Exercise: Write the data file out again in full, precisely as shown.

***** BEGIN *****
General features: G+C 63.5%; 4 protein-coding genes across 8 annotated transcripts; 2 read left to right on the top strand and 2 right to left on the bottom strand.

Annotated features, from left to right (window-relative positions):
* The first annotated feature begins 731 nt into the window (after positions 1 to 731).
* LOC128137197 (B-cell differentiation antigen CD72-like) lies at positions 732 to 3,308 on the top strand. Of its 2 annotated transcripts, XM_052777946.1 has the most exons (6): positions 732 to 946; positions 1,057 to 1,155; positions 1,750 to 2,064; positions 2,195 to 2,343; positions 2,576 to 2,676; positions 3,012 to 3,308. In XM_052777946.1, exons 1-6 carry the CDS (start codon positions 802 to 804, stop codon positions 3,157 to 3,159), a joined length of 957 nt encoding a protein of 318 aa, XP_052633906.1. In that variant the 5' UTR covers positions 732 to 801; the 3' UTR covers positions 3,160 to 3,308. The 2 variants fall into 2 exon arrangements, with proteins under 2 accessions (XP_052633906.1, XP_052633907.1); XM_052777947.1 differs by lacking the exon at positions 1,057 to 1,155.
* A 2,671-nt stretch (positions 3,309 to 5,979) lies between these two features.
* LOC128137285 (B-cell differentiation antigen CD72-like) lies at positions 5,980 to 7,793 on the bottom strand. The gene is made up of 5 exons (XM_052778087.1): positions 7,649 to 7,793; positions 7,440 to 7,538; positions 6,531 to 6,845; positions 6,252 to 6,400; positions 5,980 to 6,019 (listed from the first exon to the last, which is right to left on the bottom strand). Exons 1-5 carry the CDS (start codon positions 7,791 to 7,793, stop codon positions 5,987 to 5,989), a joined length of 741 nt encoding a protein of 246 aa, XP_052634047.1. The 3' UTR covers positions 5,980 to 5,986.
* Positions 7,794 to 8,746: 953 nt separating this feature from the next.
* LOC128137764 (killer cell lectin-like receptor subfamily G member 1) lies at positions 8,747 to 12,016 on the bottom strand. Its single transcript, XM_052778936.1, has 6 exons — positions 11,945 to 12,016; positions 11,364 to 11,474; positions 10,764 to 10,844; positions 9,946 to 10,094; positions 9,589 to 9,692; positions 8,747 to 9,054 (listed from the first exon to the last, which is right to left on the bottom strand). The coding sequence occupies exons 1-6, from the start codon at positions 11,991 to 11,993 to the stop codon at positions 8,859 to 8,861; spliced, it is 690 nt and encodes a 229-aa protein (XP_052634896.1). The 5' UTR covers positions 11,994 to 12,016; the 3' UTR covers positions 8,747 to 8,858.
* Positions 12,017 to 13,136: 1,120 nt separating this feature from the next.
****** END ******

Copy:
General features: G+C 63.5%; 4 protein-coding genes across 8 annotated transcripts; 2 read left to right on the top strand and 2 right to left on the bottom strand.

Annotated features, from left to right (window-relative positions):
* The first annotated feature begins 731 nt into the window (after positions 1 to 731).
* LOC128137197 (B-cell differentiation antigen CD72-like) lies at positions 732 to 3,308 on the top strand. Of its 2 annotated transcripts, XM_052777946.1 has the most exons (6): positions 732 to 946; positions 1,057 to 1,155; positions 1,750 to 2,064; positions 2,195 to 2,343; positions 2,576 to 2,676; positions 3,012 to 3,308. In XM_052777946.1, exons 1-6 carry the CDS (start codon positions 802 to 804, stop codon positions 3,157 to 3,159), a joined length of 957 nt encoding a protein of 318 aa, XP_052633906.1. In that variant the 5' UTR covers positions 732 to 801; the 3' UTR covers positions 3,160 to 3,308. The 2 variants fall into 2 exon arrangements, with proteins under 2 accessions (XP_052633906.1, XP_052633907.1); XM_052777947.1 differs by lacking the exon at positions 1,057 to 1,155.
* A 2,671-nt stretch (positions 3,309 to 5,979) lies between these two features.
* LOC128137285 (B-cell differentiation antigen CD72-like) lies at positions 5,980 to 7,793 on the bottom strand. The gene is made up of 5 exons (XM_052778087.1): positions 7,649 to 7,793; positions 7,440 to 7,538; positions 6,531 to 6,845; positions 6,252 to 6,400; positions 5,980 to 6,019 (listed from the first exon to the last, which is right to left on the bottom strand). Exons 1-5 carry the CDS (start codon positions 7,791 to 7,793, stop codon positions 5,987 to 5,989), a joined length of 741 nt encoding a protein of 246 aa, XP_052634047.1. The 3' UTR covers positions 5,980 to 5,986.
* Positions 7,794 to 8,746: 953 nt separating this feature from the next.
* LOC128137764 (killer cell lectin-like receptor subfamily G member 1) lies at positions 8,747 to 12,016 on the bottom strand. Its single transcript, XM_052778936.1, has 6 exons — positions 11,945 to 12,016; positions 11,364 to 11,474; positions 10,764 to 10,844; positions 9,946 to 10,094; positions 9,589 to 9,692; positions 8,747 to 9,054 (listed from the first exon to the last, which is right to left on the bottom strand). The coding sequence occupies exons 1-6, from the start codon at positions 11,991 to 11,993 to the stop codon at positions 8,859 to 8,861; spliced, it is 690 nt and encodes a 229-aa protein (XP_052634896.1). The 5' UTR covers positions 11,994 to 12,016; the 3' UTR covers positions 8,747 to 8,858.
* Positions 12,017 to 13,136: 1,120 nt separating this feature from the next.